JENKINS FENSTERMAKER: Incorporating community benefits into your elder care and estate plan

By Press release submission | Jul 15, 2018

As we age, our overall needs change.

Jenkins Fenstermaker issued the following announcement on July 10.

As we age, our overall needs change. Our need for healthcare services may increase, our ability to tend to our own needs may decrease, and our finances may be limited. Government healthcare and retirement programs don't cover the day-to-day issues many seniors and their families face, but careful estate planning can. When considering your needs for elder care and estate plan strategies, remember to include community senior benefits and senior caregiving in your estate plan.

Elder Care and Estate Plan Strategies Should Consider Community Senior Services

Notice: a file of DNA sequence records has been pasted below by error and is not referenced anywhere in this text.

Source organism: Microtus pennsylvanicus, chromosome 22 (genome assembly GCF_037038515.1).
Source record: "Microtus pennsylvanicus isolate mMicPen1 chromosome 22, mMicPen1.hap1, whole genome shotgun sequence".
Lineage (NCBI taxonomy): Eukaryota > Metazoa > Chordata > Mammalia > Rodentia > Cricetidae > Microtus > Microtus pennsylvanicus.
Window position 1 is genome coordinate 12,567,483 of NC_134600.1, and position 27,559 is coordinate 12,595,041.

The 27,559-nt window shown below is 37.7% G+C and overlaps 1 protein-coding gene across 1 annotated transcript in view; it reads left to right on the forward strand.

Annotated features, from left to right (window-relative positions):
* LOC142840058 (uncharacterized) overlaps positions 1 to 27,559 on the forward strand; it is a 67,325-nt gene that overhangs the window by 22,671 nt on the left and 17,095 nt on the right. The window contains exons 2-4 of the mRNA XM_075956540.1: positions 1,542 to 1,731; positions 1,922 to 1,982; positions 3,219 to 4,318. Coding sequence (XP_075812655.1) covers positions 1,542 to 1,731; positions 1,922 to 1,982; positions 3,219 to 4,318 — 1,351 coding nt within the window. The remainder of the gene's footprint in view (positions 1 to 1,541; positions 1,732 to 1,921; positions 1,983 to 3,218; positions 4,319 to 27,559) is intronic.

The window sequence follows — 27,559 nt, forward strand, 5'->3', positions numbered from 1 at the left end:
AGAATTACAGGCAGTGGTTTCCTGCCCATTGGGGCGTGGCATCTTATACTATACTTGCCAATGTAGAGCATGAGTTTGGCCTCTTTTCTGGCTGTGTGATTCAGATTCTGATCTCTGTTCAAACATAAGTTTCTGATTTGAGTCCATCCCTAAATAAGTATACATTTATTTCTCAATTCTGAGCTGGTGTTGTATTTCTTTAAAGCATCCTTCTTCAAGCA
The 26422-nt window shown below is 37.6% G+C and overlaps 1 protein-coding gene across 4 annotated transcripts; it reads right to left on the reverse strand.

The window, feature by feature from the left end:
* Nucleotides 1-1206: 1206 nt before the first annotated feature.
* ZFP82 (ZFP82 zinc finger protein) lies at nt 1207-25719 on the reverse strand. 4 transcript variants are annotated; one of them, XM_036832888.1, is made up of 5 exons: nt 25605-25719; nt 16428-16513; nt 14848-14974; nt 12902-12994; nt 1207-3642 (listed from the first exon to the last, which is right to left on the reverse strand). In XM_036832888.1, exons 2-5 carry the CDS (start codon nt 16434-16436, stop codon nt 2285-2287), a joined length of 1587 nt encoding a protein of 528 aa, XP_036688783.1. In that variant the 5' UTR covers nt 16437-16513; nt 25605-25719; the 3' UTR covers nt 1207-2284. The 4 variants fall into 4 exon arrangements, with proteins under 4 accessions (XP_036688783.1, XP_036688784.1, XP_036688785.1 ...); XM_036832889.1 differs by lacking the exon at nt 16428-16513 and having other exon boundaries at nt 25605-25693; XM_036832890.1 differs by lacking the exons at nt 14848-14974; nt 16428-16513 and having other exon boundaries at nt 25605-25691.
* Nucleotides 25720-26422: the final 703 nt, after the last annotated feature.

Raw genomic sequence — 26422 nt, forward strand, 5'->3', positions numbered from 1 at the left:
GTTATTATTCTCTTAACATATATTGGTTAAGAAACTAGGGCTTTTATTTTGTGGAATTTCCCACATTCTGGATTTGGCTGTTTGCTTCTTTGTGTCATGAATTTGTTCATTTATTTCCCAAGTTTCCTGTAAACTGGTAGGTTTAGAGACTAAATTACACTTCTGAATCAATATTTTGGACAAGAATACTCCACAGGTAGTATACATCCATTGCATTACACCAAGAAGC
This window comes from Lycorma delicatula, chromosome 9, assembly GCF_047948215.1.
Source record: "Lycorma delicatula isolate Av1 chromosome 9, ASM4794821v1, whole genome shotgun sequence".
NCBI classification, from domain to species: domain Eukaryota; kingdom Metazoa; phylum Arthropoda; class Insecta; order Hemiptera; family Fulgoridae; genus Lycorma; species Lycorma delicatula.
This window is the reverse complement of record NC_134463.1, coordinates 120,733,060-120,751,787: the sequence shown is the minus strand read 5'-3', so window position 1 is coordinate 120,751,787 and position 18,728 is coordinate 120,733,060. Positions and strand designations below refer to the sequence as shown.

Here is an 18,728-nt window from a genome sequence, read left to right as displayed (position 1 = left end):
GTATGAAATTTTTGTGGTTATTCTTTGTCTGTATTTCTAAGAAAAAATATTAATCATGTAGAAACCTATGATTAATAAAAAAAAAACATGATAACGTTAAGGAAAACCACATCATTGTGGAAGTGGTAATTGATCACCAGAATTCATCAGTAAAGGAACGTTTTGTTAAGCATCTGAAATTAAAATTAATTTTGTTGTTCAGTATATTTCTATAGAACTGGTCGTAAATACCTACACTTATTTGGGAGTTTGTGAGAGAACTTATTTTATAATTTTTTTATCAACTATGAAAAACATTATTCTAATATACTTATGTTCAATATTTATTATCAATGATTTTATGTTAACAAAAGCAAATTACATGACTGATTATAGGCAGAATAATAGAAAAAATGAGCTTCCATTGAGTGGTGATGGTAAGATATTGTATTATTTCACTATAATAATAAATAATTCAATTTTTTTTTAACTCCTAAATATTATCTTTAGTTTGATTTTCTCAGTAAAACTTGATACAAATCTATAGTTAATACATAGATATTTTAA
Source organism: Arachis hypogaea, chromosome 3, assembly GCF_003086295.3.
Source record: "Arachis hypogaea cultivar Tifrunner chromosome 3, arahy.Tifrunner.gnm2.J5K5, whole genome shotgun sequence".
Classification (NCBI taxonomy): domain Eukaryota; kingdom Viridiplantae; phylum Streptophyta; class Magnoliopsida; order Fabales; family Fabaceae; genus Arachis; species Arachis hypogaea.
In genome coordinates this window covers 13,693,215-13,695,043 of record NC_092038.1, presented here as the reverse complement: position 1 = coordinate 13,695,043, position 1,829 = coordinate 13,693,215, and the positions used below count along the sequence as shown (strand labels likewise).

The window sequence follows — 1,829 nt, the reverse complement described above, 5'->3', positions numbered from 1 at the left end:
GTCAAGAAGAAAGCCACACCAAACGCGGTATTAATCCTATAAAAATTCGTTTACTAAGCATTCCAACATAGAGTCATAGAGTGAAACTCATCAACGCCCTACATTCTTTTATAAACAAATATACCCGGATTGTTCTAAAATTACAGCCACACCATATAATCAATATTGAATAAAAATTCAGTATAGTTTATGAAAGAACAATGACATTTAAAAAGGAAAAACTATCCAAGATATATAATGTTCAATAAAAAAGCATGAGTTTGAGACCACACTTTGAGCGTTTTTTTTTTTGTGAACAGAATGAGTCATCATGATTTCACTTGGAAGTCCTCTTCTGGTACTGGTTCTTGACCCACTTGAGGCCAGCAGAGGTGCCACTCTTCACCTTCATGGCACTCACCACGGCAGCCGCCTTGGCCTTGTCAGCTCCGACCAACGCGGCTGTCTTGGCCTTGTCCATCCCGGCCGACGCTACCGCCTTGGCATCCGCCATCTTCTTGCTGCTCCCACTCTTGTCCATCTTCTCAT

Elder care is a personal and a community issue in West Virginia. The U.S. Census Bureau estimates that more than 19 percent of people in the Mountain State were age 65 or over as of April 1, 2017. That's almost one in five West Virginians in the senior age bracket.

Many West Virginians have a family member in or near retirement. The senior years often come with stretched incomes, leaving seniors and their families financially strapped and unable to maintain the same standard of living and increased care required in later years.

Community senior benefits can help fill this void. State, local, and private groups offer assistance programs in a variety of areas:

· Nutrition, food, and meal assistance;

· Housing, bill, and maintenance assistance; and

· Respite care and adult daycare.

In addition, private entities such as nursing homes and retirement communities also offer senior services. The first step is finding identifying possible needs, and the next is finding available resources.